Courtesy of Dinny Aletheiani
Yalies and New Haven residents alike came together in Luce Hall to celebrate Southeast Asian culture Friday evening.
First held in Spring 2003, the Yale Southeast Asian Spring Cultural Festival is an event organized by the faculty and students of the Yale Southeast Asia Language Studies Programs under the Council on Southeast Asia Studies at Yale. The annual festival, held usually at the end of February or the beginning of March, featured performances of both contemporary and traditional regional dance, music, song, poetry, clothes and arts and crafts. Along with the performance, the festival also included a buffet dinner of Southeast Asian cuisine. This year’s event saw roughly 50 attendees.
“I enjoy organizing, sharing my Indonesian culture, performing with the students and the community members and also learning more about the diversity of the Southeast Asian communities around campus,” said Dinny Aletheiani, a lector in the Council on Southeast Asia Studies and one of the festival’s organizers. “In addition to that, I have the opportunity to work specifically with my students in Indonesian classes at Yale who are very eager to practice and perform at the festival outside the class meetings.”
The festival boasted a variety of performances drawing from different cultures, including Thai, Indonesian, Vietnamese and Burmese. Performing groups came from both Yale and Connecticut, as the Yale Vietnamese Student Association performed a traditional fan dance while the Karen community of Hartford sang songs in Burmese.
Aletheiani said that the festival is meant to share Southeast Asia’s diverse range of cultures with Yale and create a welcoming space where those interested can connect with Southeast Asian communities, programs, organizations and resources. She added that one of the Indonesian performance costumes, for example, was handmade from scratch by Zulfirman Rahyantel, an Indonesian native currently working as a Fulbright foreign language teaching assistant.
“At the end of the Indonesian performance, we distributed angklungs to the audience and played a basic song together, blurring the line between performer and audience,” said Jon Bezney ’18, a student performer. “It is important to celebrate Indonesian culture as a community.”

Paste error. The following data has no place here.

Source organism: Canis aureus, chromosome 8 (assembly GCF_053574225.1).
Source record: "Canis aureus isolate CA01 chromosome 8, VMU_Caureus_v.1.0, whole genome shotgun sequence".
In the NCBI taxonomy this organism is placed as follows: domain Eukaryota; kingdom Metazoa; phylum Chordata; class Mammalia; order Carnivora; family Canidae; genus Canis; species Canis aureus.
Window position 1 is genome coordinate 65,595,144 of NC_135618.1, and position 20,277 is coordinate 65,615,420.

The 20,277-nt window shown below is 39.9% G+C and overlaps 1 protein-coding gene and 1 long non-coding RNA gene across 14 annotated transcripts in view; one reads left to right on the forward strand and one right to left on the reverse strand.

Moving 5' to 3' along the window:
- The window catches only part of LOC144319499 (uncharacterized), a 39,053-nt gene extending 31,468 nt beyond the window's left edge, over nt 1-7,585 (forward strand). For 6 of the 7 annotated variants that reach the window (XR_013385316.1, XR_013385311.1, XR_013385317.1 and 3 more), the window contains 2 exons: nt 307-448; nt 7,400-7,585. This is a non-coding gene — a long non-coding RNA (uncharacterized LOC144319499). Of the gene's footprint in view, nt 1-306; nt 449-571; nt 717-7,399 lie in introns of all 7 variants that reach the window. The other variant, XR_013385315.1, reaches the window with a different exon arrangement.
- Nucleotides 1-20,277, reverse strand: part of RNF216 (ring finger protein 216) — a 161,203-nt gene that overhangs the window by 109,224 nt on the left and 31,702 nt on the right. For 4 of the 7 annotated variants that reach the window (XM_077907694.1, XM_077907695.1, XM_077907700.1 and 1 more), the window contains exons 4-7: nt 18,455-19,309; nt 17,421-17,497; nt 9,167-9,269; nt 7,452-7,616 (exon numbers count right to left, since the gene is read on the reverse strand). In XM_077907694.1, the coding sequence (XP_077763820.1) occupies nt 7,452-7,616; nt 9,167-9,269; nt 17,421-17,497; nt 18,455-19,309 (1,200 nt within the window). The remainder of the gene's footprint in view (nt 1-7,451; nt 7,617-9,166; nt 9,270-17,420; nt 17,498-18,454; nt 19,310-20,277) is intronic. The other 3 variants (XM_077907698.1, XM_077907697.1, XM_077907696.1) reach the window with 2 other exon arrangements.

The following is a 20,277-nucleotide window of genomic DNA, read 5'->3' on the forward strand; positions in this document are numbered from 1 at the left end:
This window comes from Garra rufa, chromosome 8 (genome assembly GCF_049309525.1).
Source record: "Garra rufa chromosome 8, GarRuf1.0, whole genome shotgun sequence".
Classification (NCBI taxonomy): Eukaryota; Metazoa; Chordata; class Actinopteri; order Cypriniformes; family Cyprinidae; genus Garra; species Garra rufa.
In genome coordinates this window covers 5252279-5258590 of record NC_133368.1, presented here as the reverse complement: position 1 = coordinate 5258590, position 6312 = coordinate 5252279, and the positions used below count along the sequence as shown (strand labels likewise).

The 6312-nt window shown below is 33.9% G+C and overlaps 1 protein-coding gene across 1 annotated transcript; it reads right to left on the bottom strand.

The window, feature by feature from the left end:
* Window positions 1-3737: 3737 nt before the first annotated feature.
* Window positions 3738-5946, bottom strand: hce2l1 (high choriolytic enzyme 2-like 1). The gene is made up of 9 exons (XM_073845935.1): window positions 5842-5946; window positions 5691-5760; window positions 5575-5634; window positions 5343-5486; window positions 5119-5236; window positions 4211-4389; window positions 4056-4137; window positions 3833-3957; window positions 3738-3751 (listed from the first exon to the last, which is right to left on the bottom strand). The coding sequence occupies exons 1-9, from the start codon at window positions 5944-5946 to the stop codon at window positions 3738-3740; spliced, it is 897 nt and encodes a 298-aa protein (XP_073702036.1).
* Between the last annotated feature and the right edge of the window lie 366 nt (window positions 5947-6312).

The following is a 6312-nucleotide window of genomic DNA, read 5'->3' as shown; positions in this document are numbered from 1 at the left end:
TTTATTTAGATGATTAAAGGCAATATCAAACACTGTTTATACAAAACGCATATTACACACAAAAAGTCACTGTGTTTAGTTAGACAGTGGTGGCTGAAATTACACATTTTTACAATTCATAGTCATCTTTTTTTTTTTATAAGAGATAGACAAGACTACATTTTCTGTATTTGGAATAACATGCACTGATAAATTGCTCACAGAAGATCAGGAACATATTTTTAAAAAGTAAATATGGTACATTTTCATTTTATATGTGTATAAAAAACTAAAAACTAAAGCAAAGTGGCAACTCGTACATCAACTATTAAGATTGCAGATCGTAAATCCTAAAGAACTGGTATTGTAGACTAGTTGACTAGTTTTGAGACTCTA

Similarly, Aletheiani highlighted the interactive angklung performance with the audience. The angklung, a traditional Indonesian instrument made of bamboo tubes, was used in a performance by Yale students currently taking Indonesian along with language studies faculty members. During the interactive angklung session, the festival attendees tried playing their own angklungs along with the performers.
Tricia Sumarijanto, an instructor at the House of Angklung in Washington, D.C., said that the angklung is an instrument that focuses on teamwork.
It has always been simultaneously a great feeling and challenge to build this teamwork among the players, she said, as each instrument only holds one pitch and every player is needed to make the performance a success. She noted that the angklung is easy to play, but creating beautiful music requires commitment and discipline.
While many of the performers may not have originally been of Southeast Asian descent, those interviewed said they enjoyed the experience all the same. Quintin Herbert ’19, a performer in the festival, expressed his excitement at the opportunity to perform at the Southeast Asian Spring Cultural Festival this year.
“I was very excited the night of the performance as there was about 100 or more people in attendance from nearby cities and states,” said Herbert, who has taken four semesters of Indonesian at Yale. “The nervous feelings that my classmates and I felt before the performance went away once we started playing the angklung and getting in rhythm with the beat.”
The event was held from 5:30 to 7:30 p.m.